The setting was perfect for an outdoor game, and the State of Hockey was excited to be hosting a national event.
Unfortunately, the Blackhawks never showed up.
Minnesota dominated every aspect of the Stadium Series game on Sunday afternoon, running away from the Blackhawks early and Chicago never woke up. Two first period goals were enough for the Wild to win an easy victory.
Right off the opening drop it was obvious the Hawks weren’t ready, as Minnesota had a shot on net within the opening ten second of the game. Matt Dumba got the Wild on the board at 3:25 and then the parade to the penalty box began.
Dumba was called for roughing after a big hit on Andrew Desjardins at 5:17, and Phillip Danault picked up two minors coming to his teammates defense. With Danault and Andrew Shaw in the penalty box and the Hawks short-handed, Thomas Vanek extended the lead to 2-0 in favor of the Wild.
And that second goal would prove to be enough.
Jonathan Toews and Brent Seabrook were sent to the box in the first period as well, with the Hawks successfully killing those two penalties (Seabrook’s carried over into the second period). The Wild out-shot the Hawks 11-9 in the first but the Hawks lacked any attack on the net, and most of their chances were one-and-done.
Nino Niederreiter scored his 11th of the year 2:26 into the second and the route was on. When Blackhawks-killer Jason Pominville scored his ninth of the season at 10:26, it appeared the Wild had the game safely in-hand.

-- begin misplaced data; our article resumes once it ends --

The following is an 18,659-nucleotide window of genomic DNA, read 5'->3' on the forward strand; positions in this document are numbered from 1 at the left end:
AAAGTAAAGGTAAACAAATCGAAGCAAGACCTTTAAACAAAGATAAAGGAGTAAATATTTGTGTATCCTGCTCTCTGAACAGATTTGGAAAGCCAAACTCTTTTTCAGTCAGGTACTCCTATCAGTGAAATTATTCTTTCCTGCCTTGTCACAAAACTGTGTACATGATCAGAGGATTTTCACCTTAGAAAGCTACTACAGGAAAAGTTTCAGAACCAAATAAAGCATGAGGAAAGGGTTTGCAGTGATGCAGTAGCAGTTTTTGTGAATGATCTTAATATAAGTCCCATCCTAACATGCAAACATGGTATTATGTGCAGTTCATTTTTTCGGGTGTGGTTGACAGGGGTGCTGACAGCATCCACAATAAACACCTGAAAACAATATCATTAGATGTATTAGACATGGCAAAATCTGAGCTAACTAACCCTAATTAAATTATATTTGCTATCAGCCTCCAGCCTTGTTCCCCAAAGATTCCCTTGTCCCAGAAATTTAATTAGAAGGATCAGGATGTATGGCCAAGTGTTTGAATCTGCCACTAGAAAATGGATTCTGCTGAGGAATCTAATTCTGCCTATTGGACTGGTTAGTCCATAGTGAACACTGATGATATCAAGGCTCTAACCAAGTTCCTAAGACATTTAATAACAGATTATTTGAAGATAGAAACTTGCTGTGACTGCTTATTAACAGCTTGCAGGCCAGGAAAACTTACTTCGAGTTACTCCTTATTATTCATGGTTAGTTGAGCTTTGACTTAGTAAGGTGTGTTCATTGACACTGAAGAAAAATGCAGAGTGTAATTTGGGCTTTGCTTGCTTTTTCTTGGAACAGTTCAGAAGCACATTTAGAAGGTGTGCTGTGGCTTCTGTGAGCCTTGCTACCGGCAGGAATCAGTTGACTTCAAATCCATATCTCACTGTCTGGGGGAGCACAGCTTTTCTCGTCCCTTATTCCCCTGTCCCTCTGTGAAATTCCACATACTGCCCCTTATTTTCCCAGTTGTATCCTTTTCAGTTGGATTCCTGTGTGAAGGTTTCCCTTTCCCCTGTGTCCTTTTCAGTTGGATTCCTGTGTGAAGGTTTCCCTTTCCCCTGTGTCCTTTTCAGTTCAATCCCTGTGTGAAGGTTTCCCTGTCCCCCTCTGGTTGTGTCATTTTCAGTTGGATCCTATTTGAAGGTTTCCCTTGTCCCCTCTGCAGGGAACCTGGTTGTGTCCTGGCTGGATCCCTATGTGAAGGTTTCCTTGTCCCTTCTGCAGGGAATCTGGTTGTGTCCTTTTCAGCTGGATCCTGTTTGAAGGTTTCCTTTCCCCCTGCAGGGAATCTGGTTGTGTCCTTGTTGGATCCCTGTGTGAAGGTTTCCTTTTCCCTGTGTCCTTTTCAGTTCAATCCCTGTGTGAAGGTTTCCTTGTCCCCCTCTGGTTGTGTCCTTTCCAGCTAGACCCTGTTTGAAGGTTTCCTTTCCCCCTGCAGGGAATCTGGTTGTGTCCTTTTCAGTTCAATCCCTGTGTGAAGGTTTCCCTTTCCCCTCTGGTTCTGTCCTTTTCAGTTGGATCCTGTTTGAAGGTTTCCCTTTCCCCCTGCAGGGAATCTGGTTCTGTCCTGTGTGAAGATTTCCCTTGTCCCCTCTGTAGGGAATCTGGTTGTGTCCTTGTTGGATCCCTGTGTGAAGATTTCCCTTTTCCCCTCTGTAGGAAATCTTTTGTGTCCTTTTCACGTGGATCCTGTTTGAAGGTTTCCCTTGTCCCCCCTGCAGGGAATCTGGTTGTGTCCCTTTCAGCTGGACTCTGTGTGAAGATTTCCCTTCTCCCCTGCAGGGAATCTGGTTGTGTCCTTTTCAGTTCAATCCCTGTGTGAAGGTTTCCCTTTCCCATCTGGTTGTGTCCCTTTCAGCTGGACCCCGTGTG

There was controversy in the second period, however. As a Ryan Carter penalty was coming to a close, Michal Rozsival stood up Minnesota forward Jason Zucker with a big – and should-have-been-legal – body check. But Zucker’s head bounced off the ice and he required immediate assistance from the medical staff. Zucker needed help off the ice and was taken to the dressing room by cart; he did not return.
Rozsival received a major penalty for interference and a game misconduct on the play, penalties that were a gross overreaction by the on-ice crew based on the result of the play, not the play itself. Here’s a still of the moment of impact, clearly showing Rozsival making primary contact with Zucker’s upper torso. There is clearly no targeting taking place.
Without Rozsival – or a pulse – the rest of the way, the Blackhawks continued to go through the motions. Ryan Carter made the lead five at 2:25 into the third with his sixth of the year, and the game was emotionally over. Scott Darling replaced Corey Crawford to start the third; the score was hardly Crawford’s fault.
Patrick Kane ended the shutout bit at 12:05, but then hooked Erik Haula as he streaked toward an empty Chicago net less than two minutes later. Haula was awarded the automatic goal on the play to finish the books on the afternoon’s scoring, making the final 6-1 in favor of the Wild.
The only decent parts of the Hawks box score were Toews winning 15 of 21 at the dot and the Blackhawks killing five of six Wild power plays; of course, the Wild having six power plays is an issue. Chicago failed on both of their advantages on the afternoon.
Everything else sucked – a reflection of a lackluster effort that left a lot to be desired.
Crawford allowed four against 23 shots in two periods, while Darling was in net for one against nine shots. Devan Dubnyk stopped 31 of 32 in the victory.
Even without Marian Hossa in the lineup, this performance should give Stan Bowman a moment of pause as the team heads toward the trade deadline. Chicago has only two games – at home against Nashville on Thursday and Washington on Sunday – between now and the deadline.